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5 numbers that matter to the 'House of Cards' creator

Boris McGiver, Sebastian Arcelus, Beau Willimon, Jayne Atkinson and Michael Gill attend 73rd Annual George Foster Peabody awards at The Waldorf=Astoria on May 19, 2014 in New York City. (Photo by Slaven Vlasic/Getty Images)

Executives at Netflix knew Beau Willimon's "House of Cards" would be a hit, long before anyone saw it.

They'd crunched the copious numbers available on their audience - they knew who was watching what and when, on the most granular of levels (like, yes, if you spend 13 hours in front of your screen without pause, someone out there sees you). Their millions of subscribers liked films by director David Fincher, and they'd watch just about anything with actor Kevin Spacey. The British version of the show was already doing well. It seemed like one sure bet

Beau Willimon, however, cares about none of this. As he told Kai Ryssdal, not everyone at Netflix is awash in the same numbers - here are the figures that matter to him: 

Practically 0

...Willimon sees almost no data on "House of Cards." In his words: "I know virtually nothing."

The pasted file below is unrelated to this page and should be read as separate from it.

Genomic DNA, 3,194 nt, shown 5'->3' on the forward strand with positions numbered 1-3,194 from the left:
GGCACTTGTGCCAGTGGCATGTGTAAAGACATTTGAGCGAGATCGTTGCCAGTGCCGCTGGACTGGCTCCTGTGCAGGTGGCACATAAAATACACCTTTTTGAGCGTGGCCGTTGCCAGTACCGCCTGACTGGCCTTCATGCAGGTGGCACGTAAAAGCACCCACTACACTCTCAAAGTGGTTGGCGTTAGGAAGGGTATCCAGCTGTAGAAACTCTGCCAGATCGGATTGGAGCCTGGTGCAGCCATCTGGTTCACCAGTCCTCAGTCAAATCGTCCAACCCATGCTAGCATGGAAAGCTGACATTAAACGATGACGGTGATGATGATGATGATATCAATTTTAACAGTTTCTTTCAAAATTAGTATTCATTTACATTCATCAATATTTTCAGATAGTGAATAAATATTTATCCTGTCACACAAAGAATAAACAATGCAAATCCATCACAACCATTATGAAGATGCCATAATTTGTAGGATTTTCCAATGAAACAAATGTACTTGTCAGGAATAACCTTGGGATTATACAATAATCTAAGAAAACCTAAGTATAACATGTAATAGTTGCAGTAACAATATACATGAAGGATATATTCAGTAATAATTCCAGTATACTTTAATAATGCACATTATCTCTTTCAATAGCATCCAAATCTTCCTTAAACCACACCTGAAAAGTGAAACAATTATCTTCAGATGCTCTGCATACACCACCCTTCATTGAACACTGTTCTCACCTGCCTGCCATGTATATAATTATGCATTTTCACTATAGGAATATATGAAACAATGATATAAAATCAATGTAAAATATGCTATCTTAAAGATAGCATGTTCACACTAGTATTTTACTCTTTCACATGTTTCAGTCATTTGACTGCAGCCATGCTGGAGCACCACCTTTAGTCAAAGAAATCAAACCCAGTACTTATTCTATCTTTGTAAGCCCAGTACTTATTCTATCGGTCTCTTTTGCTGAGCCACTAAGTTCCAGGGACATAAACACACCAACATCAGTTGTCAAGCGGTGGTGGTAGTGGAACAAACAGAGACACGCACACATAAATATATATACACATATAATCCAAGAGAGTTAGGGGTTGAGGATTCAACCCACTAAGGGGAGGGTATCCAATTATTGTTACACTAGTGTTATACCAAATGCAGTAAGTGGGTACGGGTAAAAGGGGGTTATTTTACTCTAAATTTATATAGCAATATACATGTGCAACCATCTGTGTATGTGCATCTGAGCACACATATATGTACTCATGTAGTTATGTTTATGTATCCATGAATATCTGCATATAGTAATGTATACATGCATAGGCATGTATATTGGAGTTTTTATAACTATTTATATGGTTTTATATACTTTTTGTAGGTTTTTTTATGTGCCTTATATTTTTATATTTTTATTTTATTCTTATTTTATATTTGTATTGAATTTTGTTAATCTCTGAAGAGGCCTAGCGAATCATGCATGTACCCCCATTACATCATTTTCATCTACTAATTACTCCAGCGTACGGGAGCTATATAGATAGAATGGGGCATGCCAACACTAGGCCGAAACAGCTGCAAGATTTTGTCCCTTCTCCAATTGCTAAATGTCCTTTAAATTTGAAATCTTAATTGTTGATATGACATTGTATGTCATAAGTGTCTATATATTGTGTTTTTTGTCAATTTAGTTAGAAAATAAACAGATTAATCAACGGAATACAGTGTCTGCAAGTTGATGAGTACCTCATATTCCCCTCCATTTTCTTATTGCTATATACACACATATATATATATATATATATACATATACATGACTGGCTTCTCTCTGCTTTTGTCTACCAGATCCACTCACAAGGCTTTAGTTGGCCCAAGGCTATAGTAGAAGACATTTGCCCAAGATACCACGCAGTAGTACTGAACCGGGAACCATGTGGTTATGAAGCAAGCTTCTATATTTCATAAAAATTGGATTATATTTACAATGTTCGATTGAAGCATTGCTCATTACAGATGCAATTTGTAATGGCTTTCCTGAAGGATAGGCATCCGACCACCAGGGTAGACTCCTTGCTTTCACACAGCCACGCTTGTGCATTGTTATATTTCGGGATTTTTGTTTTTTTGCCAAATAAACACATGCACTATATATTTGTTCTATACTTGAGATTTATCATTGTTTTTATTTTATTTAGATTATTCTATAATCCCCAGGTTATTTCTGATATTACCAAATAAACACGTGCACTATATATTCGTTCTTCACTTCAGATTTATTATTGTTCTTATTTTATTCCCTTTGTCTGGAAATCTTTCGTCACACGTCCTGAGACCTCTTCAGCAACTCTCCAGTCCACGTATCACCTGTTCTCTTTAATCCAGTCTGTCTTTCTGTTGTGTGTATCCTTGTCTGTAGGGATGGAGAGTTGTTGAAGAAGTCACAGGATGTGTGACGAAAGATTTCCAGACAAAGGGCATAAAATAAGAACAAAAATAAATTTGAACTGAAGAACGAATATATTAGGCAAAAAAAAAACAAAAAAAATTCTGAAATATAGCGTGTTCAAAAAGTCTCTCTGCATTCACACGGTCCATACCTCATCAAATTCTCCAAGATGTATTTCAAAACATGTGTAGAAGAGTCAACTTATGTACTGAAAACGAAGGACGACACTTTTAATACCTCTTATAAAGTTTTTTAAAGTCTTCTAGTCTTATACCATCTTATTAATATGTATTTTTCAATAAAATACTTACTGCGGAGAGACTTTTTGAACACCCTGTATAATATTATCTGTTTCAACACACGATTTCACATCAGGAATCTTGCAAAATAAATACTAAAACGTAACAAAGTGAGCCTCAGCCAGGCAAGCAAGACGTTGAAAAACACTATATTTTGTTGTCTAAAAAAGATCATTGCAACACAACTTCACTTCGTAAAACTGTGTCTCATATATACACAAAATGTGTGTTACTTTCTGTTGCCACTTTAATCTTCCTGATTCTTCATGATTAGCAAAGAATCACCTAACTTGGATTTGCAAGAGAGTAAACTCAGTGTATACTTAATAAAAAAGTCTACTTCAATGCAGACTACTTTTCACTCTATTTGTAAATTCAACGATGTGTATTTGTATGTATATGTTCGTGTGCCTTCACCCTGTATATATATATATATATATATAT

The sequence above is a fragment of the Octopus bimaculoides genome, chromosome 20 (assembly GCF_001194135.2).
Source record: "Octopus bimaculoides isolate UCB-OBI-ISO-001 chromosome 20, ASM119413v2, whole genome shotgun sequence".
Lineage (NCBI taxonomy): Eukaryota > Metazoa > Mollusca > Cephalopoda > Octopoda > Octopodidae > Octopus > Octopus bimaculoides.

Practically 0, redux

... and he doesn't want to see any data.

"Those numbers can lead to either forced choices that have nothing to do with the creative process, or, conversely, coming from the creative side, a form of pandering. Because you become obsessed with those numbers and try to cater to them. So, I don't have to deal with any of that... You can't get addicted to heroin if it's not available to you."

26 hours, guaranteed

Netflix made a big promise from the start: Two seasons, no matter what. 

"Knowing that I had 26 hours meant that I had a broad canvas I could paint on. I knew there were things I could lay in early on in season one that might not fully come back til the end of season two. So you could really delve deeper into characters. You don't feel rushed. You don't have to force big cliffhangers or jump the shark in order to try to make something dramatic happen unorganically, the way that some shows feel the pressure to, becasue they're in a ratings game week to week, fighting for their life. 

Infinite

...the amount of angst that goes into "House of Cards".

"All we really care about is the work we're trying to do that day. Trying to tell the best story we can... Constantly contending with our own sense of self-doubt and self-loathing, which is worse than any data set."

At least 1

 ...piece of data he wouldn't share with us.

 No, he wouldn't give us a release date for "House of Cards" season three. 

About the author

Kai Ryssdal is the host and senior editor of Marketplace, public radio’s program on business and the economy.

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